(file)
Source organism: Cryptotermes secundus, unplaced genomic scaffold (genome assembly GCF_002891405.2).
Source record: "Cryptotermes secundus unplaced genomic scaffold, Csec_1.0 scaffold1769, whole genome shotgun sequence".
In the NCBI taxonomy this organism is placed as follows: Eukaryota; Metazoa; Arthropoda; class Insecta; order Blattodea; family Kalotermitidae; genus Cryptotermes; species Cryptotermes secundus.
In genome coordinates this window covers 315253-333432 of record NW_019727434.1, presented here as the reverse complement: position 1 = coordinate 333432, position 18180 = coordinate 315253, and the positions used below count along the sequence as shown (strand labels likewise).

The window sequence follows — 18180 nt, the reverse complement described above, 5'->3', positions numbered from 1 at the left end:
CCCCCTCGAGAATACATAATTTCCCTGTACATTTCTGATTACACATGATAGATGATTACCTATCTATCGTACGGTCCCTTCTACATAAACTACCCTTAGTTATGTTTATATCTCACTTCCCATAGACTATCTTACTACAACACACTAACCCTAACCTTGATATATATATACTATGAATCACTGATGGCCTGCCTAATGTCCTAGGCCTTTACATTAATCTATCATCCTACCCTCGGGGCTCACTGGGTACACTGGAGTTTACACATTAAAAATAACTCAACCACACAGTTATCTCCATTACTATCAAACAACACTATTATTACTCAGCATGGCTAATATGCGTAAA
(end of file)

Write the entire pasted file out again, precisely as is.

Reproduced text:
Source organism: Cryptotermes secundus, unplaced genomic scaffold (genome assembly GCF_002891405.2).
Source record: "Cryptotermes secundus unplaced genomic scaffold, Csec_1.0 scaffold1769, whole genome shotgun sequence".
In the NCBI taxonomy this organism is placed as follows: Eukaryota; Metazoa; Arthropoda; class Insecta; order Blattodea; family Kalotermitidae; genus Cryptotermes; species Cryptotermes secundus.
In genome coordinates this window covers 315253-333432 of record NW_019727434.1, presented here as the reverse complement: position 1 = coordinate 333432, position 18180 = coordinate 315253, and the positions used below count along the sequence as shown (strand labels likewise).

The window sequence follows — 18180 nt, the reverse complement described above, 5'->3', positions numbered from 1 at the left end:
CCCCCTCGAGAATACATAATTTCCCTGTACATTTCTGATTACACATGATAGATGATTACCTATCTATCGTACGGTCCCTTCTACATAAACTACCCTTAGTTATGTTTATATCTCACTTCCCATAGACTATCTTACTACAACACACTAACCCTAACCTTGATATATATATACTATGAATCACTGATGGCCTGCCTAATGTCCTAGGCCTTTACATTAATCTATCATCCTACCCTCGGGGCTCACTGGGTACACTGGAGTTTACACATTAAAAATAACTCAACCACACAGTTATCTCCATTACTATCAAACAACACTATTATTACTCAGCATGGCTAATATGCGTAAA